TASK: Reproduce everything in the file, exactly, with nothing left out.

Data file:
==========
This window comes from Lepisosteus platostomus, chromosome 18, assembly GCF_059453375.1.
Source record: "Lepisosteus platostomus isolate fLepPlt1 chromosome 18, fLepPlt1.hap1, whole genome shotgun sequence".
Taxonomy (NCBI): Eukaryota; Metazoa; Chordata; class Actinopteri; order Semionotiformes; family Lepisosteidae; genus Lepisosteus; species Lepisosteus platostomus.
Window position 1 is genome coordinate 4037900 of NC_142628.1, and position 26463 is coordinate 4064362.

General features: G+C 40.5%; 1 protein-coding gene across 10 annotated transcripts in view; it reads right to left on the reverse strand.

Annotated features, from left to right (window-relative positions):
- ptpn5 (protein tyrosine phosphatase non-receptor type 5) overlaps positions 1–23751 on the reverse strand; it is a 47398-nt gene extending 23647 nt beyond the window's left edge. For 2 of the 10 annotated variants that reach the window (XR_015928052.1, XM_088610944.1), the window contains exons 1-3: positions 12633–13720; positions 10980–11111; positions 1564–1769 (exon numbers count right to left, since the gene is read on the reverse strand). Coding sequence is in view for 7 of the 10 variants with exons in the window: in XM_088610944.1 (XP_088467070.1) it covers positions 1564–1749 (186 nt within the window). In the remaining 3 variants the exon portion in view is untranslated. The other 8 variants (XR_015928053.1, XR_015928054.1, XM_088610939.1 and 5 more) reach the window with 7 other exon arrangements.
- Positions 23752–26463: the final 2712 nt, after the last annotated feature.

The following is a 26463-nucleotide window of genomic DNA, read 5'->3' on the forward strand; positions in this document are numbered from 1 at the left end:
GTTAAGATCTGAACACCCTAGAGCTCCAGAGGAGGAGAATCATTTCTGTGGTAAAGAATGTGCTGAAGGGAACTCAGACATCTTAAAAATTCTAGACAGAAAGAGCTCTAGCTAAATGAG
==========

This window comes from Lepisosteus platostomus, chromosome 18, assembly GCF_059453375.1.
Source record: "Lepisosteus platostomus isolate fLepPlt1 chromosome 18, fLepPlt1.hap1, whole genome shotgun sequence".
Taxonomy (NCBI): Eukaryota; Metazoa; Chordata; class Actinopteri; order Semionotiformes; family Lepisosteidae; genus Lepisosteus; species Lepisosteus platostomus.
Window position 1 is genome coordinate 4037900 of NC_142628.1, and position 26463 is coordinate 4064362.

General features: G+C 40.5%; 1 protein-coding gene across 10 annotated transcripts in view; it reads right to left on the reverse strand.

Annotated features, from left to right (window-relative positions):
- ptpn5 (protein tyrosine phosphatase non-receptor type 5) overlaps positions 1–23751 on the reverse strand; it is a 47398-nt gene extending 23647 nt beyond the window's left edge. For 2 of the 10 annotated variants that reach the window (XR_015928052.1, XM_088610944.1), the window contains exons 1-3: positions 12633–13720; positions 10980–11111; positions 1564–1769 (exon numbers count right to left, since the gene is read on the reverse strand). Coding sequence is in view for 7 of the 10 variants with exons in the window: in XM_088610944.1 (XP_088467070.1) it covers positions 1564–1749 (186 nt within the window). In the remaining 3 variants the exon portion in view is untranslated. The other 8 variants (XR_015928053.1, XR_015928054.1, XM_088610939.1 and 5 more) reach the window with 7 other exon arrangements.
- Positions 23752–26463: the final 2712 nt, after the last annotated feature.

The following is a 26463-nucleotide window of genomic DNA, read 5'->3' on the forward strand; positions in this document are numbered from 1 at the left end:
GTTAAGATCTGAACACCCTAGAGCTCCAGAGGAGGAGAATCATTTCTGTGGTAAAGAATGTGCTGAAGGGAACTCAGACATCTTAAAAATTCTAGACAGAAAGAGCTCTAGCTAAATGAG